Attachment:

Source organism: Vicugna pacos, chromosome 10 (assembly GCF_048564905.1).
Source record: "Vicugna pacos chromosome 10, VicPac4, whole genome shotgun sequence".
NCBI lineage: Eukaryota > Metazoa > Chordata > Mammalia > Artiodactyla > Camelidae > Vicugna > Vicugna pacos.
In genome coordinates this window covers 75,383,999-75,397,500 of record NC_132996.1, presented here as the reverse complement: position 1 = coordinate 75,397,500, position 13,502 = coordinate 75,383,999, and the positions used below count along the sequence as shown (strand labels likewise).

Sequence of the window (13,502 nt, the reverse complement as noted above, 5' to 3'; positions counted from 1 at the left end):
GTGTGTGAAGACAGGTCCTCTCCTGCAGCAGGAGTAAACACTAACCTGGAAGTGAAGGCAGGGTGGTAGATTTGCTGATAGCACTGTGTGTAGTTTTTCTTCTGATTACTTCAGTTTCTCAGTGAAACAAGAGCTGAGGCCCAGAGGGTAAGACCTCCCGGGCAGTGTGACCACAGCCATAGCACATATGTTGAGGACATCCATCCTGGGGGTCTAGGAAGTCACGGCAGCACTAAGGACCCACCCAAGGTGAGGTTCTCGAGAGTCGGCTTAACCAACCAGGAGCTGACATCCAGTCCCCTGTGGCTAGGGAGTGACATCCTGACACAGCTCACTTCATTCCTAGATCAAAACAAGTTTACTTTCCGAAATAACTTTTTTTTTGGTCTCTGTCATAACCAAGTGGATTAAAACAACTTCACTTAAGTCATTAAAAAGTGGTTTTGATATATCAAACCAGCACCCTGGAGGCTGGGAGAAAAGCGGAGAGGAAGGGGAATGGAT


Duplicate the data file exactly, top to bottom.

Source organism: Vicugna pacos, chromosome 10 (assembly GCF_048564905.1).
Source record: "Vicugna pacos chromosome 10, VicPac4, whole genome shotgun sequence".
NCBI lineage: Eukaryota > Metazoa > Chordata > Mammalia > Artiodactyla > Camelidae > Vicugna > Vicugna pacos.
In genome coordinates this window covers 75,383,999-75,397,500 of record NC_132996.1, presented here as the reverse complement: position 1 = coordinate 75,397,500, position 13,502 = coordinate 75,383,999, and the positions used below count along the sequence as shown (strand labels likewise).

Sequence of the window (13,502 nt, the reverse complement as noted above, 5' to 3'; positions counted from 1 at the left end):
GTGTGTGAAGACAGGTCCTCTCCTGCAGCAGGAGTAAACACTAACCTGGAAGTGAAGGCAGGGTGGTAGATTTGCTGATAGCACTGTGTGTAGTTTTTCTTCTGATTACTTCAGTTTCTCAGTGAAACAAGAGCTGAGGCCCAGAGGGTAAGACCTCCCGGGCAGTGTGACCACAGCCATAGCACATATGTTGAGGACATCCATCCTGGGGGTCTAGGAAGTCACGGCAGCACTAAGGACCCACCCAAGGTGAGGTTCTCGAGAGTCGGCTTAACCAACCAGGAGCTGACATCCAGTCCCCTGTGGCTAGGGAGTGACATCCTGACACAGCTCACTTCATTCCTAGATCAAAACAAGTTTACTTTCCGAAATAACTTTTTTTTTGGTCTCTGTCATAACCAAGTGGATTAAAACAACTTCACTTAAGTCATTAAAAAGTGGTTTTGATATATCAAACCAGCACCCTGGAGGCTGGGAGAAAAGCGGAGAGGAAGGGGAATGGAT